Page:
Guest Post: The 200th Anniversary of Sense & Sensibility

Depending on how much you love Jane Austen and her books, you may already know this, but Sense & Sensibility turns 200 on October 30 and was her first published novel.

According to GoodReads:

Marianne Dashwood wears her heart on her sleeve, and when she falls in love with the dashing but unsuitable John Willoughby she ignores her sister Elinor’s warning that her impulsive behaviour leaves her open to gossip and innuendo. Meanwhile Elinor, always sensitive to social convention, is struggling to conceal her own romantic disappointment, even from those closest to her. Through their parallel experience of love—and its threatened loss—the sisters learn that sense must mix with sensibility if they are to find personal happiness in a society where status and money govern the rules of love.

While not my favorite of Austen’s work, it’s an accomplishment to have a novel still be well-known and popular among readers almost 200 years after publication. I’m sure many authors would be pleased to have such an accomplishment.

Today, Mary Lydon Simonsen, author of Mr. Darcy’s Bite, will share her thoughts on the 200th anniversary.  Please welcome Mary:

Hi, Serena. Thank you for having me back at Savvy Verse & Wit. It’s always a pleasure.

You asked me to write about the significance of the 200th Anniversary of the publication of Jane Austen’s Sense and Sensibility and my reaction to it and Austen’s novel.

I recently took one of those online quizzes to see which Austen character I most resemble. As it turns out, I am Elinor Dashwood, the main protagonist in Sense and Sensibility. Even though I like Elinor, I have a lot of problems with this novel. I don’t think Edward Ferrars deserves Elinor, and I think Marianne Dashwood and Colonel Brandon are poorly matched. I would like to strangle Lucy Steele and perform surgery on John Willoughby. Although Austen wraps up the story with a happily-ever-after ending for Marianne and Elinor, I don’t think that’s the way it would have played out in real life.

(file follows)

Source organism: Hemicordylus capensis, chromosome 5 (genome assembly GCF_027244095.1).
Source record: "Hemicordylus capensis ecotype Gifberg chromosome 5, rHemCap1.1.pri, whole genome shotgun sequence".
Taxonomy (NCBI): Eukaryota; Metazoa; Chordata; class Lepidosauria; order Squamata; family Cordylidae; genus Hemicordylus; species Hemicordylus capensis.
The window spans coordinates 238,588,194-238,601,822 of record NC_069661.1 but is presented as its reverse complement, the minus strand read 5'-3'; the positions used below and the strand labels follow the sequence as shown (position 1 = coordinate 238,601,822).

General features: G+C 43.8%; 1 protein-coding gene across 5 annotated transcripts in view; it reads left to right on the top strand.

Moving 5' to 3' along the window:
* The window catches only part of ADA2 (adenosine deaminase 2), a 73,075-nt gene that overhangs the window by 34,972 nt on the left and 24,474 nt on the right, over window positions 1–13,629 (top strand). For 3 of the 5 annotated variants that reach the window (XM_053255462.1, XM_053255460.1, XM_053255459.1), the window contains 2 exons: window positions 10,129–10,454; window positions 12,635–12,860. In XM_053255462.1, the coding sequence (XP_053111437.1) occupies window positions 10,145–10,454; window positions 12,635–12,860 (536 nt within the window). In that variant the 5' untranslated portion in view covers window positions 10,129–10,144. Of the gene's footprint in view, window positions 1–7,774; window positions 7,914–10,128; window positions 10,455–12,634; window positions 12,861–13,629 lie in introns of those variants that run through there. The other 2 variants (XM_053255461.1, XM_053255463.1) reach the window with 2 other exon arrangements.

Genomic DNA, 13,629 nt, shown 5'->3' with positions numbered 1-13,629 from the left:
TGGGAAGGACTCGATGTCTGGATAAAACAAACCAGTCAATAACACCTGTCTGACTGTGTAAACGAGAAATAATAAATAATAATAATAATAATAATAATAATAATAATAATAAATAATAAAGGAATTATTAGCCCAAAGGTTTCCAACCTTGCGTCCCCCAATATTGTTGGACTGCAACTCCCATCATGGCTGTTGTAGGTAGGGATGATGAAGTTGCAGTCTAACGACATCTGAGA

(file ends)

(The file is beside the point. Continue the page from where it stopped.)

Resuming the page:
Having said all that, you can still appreciate Austen’s genius with her brilliant prose and delightful wit in this story of a family of four females trying to survive without a strong male presence in their lives. But it is mostly because of the 200th anniversary of the publication of Austen’s novel that it is now front and center (that and Emma Thompson’s 1995 brilliant film adaptation).

But in my opinion, Austen’s masterpiece is Pride and Prejudice. Like Edward Ferrars, Fitzwilliam Darcy is a flawed character, but because of his love for Elizabeth, Darcy evolves, recognizes his shortcomings, and becomes a man worthy of her love. It is because of these two strong characters that most of my stories are re-imaginings of Pride and Prejudice, including Mr. Darcy’s Bite. Although Darcy is a werewolf, it is primarily a love story. Obviously, there are difficulties when a loved one grows fur every four weeks, but our favorite couple is determined to climb every mountain, ford every stream, follow every full moon until they find their dream.